on an object standard ( probably CLOS-like, unfortunately ).

> * Sather        an OO language

I didn't see that this really improved on Eiffel as claimed.

> * Gopher        ??
> * Oberon        an OO language and system

I would much prefer this over C++. But I don't like static typing.

> * FORTH         an untyped low-level postfix functional language

I love it! I even designed a FORTH CPU as a graduation project. But
I wouldn't use it for a very dynamic system like MOOSE unless it
was extended to at least a Postscript-like level.

Kyle's TSOL language is like a cross between FORTH and Self. For
those who like Oberon-like things, look at Craig Chamber's Cecil
language ( Craig wrote the second generation Self compiler ).

> Existing systems or projects that may be worth looking at (or may already be
> what we need) are:
> * STAPLE        a (persistent (((lazy (functional language)) based) system))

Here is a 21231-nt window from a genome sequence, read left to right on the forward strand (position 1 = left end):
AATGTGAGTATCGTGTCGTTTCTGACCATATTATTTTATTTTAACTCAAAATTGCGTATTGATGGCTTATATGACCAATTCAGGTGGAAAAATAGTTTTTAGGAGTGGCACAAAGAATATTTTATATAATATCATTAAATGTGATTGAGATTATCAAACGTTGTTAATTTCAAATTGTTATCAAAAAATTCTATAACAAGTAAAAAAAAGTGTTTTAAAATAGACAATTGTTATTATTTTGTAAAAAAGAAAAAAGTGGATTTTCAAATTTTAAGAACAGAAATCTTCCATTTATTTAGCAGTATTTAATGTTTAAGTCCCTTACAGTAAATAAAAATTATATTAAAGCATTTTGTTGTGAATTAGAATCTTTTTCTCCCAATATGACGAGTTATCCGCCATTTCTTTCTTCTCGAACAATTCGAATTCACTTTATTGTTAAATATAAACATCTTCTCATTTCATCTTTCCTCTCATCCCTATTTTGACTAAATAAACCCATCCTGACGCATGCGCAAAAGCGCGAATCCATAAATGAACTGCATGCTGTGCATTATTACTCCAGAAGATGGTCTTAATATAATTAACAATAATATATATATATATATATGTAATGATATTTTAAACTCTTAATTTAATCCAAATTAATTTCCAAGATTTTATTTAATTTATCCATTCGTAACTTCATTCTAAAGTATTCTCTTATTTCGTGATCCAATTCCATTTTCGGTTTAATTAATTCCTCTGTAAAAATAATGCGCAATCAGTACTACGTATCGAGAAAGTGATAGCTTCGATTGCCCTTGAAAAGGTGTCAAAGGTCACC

Never heard of it.

> * TAOS          a distributed system with a portable assembler

This looks great! It is the closest thing yet to what I want. Coming
soon to an Acorn machine near you...

> * Oberon        a OO system

The windowing system looks like a MS Windows 1.0 clone, though us
hackers love how it ties in to the program structure. Small and
fast, but to shallow for my taste.

> * Amoeba        a distributed OS

I think Amoeba is now a commercial product. Helios is a very neat
Amoeba derivative.

> * Grasshopper   a distributed OS

Looks pretty good, specially the persistence part.

> * VSTa          a message-passing micro-kernel-based OS

I have heard of this, but don't know any details.

I can also recomend Sony's Apertos system.